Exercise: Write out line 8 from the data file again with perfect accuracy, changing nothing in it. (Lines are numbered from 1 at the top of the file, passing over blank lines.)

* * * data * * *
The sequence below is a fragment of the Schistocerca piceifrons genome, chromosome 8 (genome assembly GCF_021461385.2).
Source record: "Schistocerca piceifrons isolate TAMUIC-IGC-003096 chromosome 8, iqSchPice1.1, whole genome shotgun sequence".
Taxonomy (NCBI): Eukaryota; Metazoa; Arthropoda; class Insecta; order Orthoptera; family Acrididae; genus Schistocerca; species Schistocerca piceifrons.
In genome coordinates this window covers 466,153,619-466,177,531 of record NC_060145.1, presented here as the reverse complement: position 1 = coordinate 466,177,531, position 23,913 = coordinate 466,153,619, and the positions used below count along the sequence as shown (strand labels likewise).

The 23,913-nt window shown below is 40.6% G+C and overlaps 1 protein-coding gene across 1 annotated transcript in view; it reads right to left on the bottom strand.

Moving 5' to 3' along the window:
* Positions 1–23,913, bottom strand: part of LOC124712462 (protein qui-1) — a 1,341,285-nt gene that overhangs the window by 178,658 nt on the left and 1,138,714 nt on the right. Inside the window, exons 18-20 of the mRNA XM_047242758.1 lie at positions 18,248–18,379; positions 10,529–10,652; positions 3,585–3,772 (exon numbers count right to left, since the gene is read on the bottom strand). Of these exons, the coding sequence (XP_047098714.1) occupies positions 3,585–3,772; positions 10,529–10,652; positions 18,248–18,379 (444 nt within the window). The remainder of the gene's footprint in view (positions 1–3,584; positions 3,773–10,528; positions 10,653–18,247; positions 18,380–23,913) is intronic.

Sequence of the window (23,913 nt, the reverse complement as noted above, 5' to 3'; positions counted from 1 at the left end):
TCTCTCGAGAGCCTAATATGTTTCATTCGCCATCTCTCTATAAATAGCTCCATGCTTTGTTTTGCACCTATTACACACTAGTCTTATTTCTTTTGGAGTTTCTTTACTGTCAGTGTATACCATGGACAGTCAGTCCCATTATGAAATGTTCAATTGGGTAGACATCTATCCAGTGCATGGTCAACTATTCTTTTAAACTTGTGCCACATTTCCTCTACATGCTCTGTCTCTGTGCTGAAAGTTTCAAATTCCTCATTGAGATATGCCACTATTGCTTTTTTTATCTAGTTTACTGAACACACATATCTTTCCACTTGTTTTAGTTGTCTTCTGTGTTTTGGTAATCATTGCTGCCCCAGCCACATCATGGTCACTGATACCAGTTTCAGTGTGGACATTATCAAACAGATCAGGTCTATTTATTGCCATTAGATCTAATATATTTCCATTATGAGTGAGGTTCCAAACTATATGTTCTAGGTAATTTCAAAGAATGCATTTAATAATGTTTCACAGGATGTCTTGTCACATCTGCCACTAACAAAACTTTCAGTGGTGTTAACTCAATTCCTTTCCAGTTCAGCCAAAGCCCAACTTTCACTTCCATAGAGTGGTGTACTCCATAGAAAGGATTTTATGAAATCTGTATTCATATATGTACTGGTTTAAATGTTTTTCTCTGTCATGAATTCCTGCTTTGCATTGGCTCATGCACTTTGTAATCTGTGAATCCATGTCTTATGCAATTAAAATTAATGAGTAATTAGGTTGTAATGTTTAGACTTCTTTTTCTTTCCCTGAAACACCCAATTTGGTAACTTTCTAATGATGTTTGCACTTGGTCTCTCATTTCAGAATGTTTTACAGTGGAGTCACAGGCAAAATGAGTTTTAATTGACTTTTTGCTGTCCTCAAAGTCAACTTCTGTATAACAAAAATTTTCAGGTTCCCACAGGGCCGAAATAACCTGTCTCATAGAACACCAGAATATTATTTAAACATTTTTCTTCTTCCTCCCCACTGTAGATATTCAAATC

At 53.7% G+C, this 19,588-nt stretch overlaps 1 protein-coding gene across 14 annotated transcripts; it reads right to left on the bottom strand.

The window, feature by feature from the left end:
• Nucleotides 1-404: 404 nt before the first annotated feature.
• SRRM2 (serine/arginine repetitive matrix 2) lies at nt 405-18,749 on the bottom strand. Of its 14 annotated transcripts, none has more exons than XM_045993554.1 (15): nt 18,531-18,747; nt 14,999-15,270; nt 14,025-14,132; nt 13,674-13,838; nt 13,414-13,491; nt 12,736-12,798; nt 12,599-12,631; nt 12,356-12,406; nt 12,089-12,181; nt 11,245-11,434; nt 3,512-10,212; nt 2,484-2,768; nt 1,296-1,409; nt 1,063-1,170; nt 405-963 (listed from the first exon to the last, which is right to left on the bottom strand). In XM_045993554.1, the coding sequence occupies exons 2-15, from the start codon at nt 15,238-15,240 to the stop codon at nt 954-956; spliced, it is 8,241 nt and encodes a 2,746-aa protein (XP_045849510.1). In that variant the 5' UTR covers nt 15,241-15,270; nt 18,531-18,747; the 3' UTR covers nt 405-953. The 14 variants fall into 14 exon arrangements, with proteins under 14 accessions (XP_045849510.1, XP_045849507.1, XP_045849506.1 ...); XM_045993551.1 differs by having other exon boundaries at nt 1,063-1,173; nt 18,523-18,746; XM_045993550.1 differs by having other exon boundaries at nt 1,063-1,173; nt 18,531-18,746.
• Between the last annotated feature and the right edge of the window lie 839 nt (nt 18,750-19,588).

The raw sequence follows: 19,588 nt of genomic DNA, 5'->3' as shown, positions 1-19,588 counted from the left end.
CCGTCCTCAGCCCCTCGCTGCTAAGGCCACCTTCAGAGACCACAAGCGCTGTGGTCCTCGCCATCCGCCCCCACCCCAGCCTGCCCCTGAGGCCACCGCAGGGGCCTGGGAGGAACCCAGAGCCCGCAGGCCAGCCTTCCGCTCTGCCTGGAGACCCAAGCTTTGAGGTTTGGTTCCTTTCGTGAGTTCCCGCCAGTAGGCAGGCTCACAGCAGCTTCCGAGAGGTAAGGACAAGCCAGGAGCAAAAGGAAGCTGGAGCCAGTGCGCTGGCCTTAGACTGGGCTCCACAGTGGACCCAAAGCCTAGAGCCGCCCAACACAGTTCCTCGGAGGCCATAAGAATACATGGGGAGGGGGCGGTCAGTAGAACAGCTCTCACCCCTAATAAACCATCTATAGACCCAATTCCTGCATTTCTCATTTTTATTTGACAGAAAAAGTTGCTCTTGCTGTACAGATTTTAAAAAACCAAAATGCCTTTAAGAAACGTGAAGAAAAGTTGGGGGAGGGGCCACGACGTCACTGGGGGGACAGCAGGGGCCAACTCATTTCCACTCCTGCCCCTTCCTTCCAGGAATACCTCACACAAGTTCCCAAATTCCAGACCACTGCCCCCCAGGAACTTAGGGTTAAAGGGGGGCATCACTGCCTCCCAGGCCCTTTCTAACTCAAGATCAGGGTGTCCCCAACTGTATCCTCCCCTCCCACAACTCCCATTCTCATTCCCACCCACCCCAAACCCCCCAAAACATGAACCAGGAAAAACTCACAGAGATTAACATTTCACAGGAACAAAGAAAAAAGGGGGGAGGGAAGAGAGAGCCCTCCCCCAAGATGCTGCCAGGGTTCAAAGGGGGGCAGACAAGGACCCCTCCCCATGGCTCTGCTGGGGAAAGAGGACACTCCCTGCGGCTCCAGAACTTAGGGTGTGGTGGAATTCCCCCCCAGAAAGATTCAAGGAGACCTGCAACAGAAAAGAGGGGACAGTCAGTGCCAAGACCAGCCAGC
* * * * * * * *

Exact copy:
Sequence of the window (23,913 nt, the reverse complement as noted above, 5' to 3'; positions counted from 1 at the left end):